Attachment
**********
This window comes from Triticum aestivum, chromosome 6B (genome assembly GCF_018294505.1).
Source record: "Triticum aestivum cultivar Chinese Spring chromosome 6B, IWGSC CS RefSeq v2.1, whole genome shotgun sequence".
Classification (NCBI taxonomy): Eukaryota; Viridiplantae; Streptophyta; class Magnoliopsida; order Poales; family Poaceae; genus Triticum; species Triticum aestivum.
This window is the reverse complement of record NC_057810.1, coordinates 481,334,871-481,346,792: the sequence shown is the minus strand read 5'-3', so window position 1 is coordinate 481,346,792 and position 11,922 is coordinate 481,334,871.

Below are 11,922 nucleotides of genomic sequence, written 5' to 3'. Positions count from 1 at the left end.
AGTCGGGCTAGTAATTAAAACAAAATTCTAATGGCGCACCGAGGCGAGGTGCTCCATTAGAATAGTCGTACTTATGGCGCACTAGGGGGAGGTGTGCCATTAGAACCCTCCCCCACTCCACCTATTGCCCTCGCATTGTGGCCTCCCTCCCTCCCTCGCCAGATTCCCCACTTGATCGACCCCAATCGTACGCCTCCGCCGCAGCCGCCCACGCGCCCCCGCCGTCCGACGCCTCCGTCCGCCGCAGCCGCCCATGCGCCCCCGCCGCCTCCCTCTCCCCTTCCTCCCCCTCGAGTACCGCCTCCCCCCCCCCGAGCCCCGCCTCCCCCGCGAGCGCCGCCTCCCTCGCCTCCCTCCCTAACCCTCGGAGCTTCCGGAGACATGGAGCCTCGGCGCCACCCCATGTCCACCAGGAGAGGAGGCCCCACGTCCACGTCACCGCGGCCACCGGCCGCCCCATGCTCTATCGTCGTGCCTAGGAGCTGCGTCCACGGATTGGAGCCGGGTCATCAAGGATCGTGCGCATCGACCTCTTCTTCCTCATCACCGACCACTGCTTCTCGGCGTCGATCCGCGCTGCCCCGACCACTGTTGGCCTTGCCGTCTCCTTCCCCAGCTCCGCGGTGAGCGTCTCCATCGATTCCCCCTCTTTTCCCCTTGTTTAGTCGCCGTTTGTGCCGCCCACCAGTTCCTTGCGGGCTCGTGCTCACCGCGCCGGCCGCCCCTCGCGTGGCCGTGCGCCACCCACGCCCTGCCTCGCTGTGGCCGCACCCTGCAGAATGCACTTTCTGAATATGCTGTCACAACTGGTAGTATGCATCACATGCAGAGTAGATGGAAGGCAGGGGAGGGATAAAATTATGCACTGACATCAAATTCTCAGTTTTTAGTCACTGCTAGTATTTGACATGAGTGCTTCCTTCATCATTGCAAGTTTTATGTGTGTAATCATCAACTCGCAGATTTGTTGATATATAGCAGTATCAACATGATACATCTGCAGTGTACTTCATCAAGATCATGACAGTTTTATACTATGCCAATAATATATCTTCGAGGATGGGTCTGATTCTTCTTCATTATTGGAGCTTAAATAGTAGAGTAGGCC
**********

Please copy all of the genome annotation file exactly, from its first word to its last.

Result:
This window comes from Triticum aestivum, chromosome 6B (genome assembly GCF_018294505.1).
Source record: "Triticum aestivum cultivar Chinese Spring chromosome 6B, IWGSC CS RefSeq v2.1, whole genome shotgun sequence".
Classification (NCBI taxonomy): Eukaryota; Viridiplantae; Streptophyta; class Magnoliopsida; order Poales; family Poaceae; genus Triticum; species Triticum aestivum.
This window is the reverse complement of record NC_057810.1, coordinates 481,334,871-481,346,792: the sequence shown is the minus strand read 5'-3', so window position 1 is coordinate 481,346,792 and position 11,922 is coordinate 481,334,871.

Below are 11,922 nucleotides of genomic sequence, written 5' to 3'. Positions count from 1 at the left end.
AGTCGGGCTAGTAATTAAAACAAAATTCTAATGGCGCACCGAGGCGAGGTGCTCCATTAGAATAGTCGTACTTATGGCGCACTAGGGGGAGGTGTGCCATTAGAACCCTCCCCCACTCCACCTATTGCCCTCGCATTGTGGCCTCCCTCCCTCCCTCGCCAGATTCCCCACTTGATCGACCCCAATCGTACGCCTCCGCCGCAGCCGCCCACGCGCCCCCGCCGTCCGACGCCTCCGTCCGCCGCAGCCGCCCATGCGCCCCCGCCGCCTCCCTCTCCCCTTCCTCCCCCTCGAGTACCGCCTCCCCCCCCCCGAGCCCCGCCTCCCCCGCGAGCGCCGCCTCCCTCGCCTCCCTCCCTAACCCTCGGAGCTTCCGGAGACATGGAGCCTCGGCGCCACCCCATGTCCACCAGGAGAGGAGGCCCCACGTCCACGTCACCGCGGCCACCGGCCGCCCCATGCTCTATCGTCGTGCCTAGGAGCTGCGTCCACGGATTGGAGCCGGGTCATCAAGGATCGTGCGCATCGACCTCTTCTTCCTCATCACCGACCACTGCTTCTCGGCGTCGATCCGCGCTGCCCCGACCACTGTTGGCCTTGCCGTCTCCTTCCCCAGCTCCGCGGTGAGCGTCTCCATCGATTCCCCCTCTTTTCCCCTTGTTTAGTCGCCGTTTGTGCCGCCCACCAGTTCCTTGCGGGCTCGTGCTCACCGCGCCGGCCGCCCCTCGCGTGGCCGTGCGCCACCCACGCCCTGCCTCGCTGTGGCCGCACCCTGCAGAATGCACTTTCTGAATATGCTGTCACAACTGGTAGTATGCATCACATGCAGAGTAGATGGAAGGCAGGGGAGGGATAAAATTATGCACTGACATCAAATTCTCAGTTTTTAGTCACTGCTAGTATTTGACATGAGTGCTTCCTTCATCATTGCAAGTTTTATGTGTGTAATCATCAACTCGCAGATTTGTTGATATATAGCAGTATCAACATGATACATCTGCAGTGTACTTCATCAAGATCATGACAGTTTTATACTATGCCAATAATATATCTTCGAGGATGGGTCTGATTCTTCTTCATTATTGGAGCTTAAATAGTAGAGTAGGCC